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What if I can no longer afford my car lease?

Sharon McDougall - Updated - 30th April 2024 - 6 minutes to read

The car finance market has exploded in recent years, with financial experts expressing concern that this type of borrowing could end up being the next ‘debt bubble.’ Figures show that 86% of all new car registrations are bought with some form of credit, with experts even predicting that within 10 years, all cars will be purchased with the assistance of a finance company.

What is the issue with car finance agreements?

The problem is that personal contract purchase (PCP) and hire purchase (HP) car financing agreements require little in the way of an initial deposit, and can be easily obtained by consumers posing a high risk of default. If you do fall behind on your monthly payments you are at a high risk of having the car repossessed – that is taken back by the finance company leaving you without a vehicle. Depending on your situation this could cause a catalogue of problems such as not being able to get into work, or struggling to get the kids to school in the morning.

If you are having trouble keeping up with the monthly repayments, you may be considering your options for returning the car voluntarily, perhaps so you can purchase something smaller and cheaper instead. So if you have a car lease agreement that has become unaffordable, what are your rights to cancel your obligations under the lease? Section 99 of the Consumer Credit Act, 1974, states that, under certain conditions, you have a right to voluntarily end your regulated car lease, whether it’s a PCP or an HP agreement.

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What are your car lease cancellation rights?

The PCP or HP lease agreement should set out your rights in relation to early termination if you can no longer afford your repayments.  Cancelling a car lease in this way helps to prevent further decline into debt, removing what is often a significant monthly outgoing.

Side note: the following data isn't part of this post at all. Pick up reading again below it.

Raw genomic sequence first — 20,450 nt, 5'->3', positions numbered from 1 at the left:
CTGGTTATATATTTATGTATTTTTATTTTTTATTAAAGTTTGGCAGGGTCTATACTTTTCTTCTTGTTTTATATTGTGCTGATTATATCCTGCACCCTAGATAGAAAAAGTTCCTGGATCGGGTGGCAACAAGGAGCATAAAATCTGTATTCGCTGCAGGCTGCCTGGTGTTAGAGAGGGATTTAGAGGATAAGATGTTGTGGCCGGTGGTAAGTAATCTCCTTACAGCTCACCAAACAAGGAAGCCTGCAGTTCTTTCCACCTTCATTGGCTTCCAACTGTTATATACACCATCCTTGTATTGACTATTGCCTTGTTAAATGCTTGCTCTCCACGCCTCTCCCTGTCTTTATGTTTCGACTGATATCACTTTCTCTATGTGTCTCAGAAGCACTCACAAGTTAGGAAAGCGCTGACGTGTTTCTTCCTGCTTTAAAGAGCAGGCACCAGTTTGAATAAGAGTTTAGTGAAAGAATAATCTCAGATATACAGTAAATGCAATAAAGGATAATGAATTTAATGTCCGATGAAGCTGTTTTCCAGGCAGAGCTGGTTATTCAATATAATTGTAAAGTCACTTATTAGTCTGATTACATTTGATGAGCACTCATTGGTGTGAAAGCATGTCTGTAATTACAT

If you’ve already repaid at least than 50% of your Personal Contract Purchase (PCP) or Hire Purchase (HP) finance you are within your rights to return the car voluntarily with no penalties. This is known as a Voluntary Termination agreement. The key here is that 50% of the total finance amount (which is not necessarily the value of the car) has been repaid.

For example if you have taken out £30,000 worth of finance for the car, and you have made payments in excess of £15,000, then you are able to cancel the agreement and hand the car back without financial charges being levied.

If you have financed the purchase of the car through a personal contract hire (PCH) agreement, then the rules are different, and unfortunately you will find it more difficult to simply hand the car back if your lease still has several months or years left to run. Although you do have the right to return the car if you no longer want or need it, this will typically not be allowed without you having to pay back all of the money you still owe. This means that if you have 18 months to run on the contract, you will be asked to make a payment equal to 18 months’ worth of payments. Clearly this is not a desirable outcome as not only will you still have to pay everything you owe, you will also be left without the car. If you are in this position your best course of action is to contact the finance company directly and try to negotiate an arrangement which works for both parties, however, brace yourself for having to pay a significant closing fee.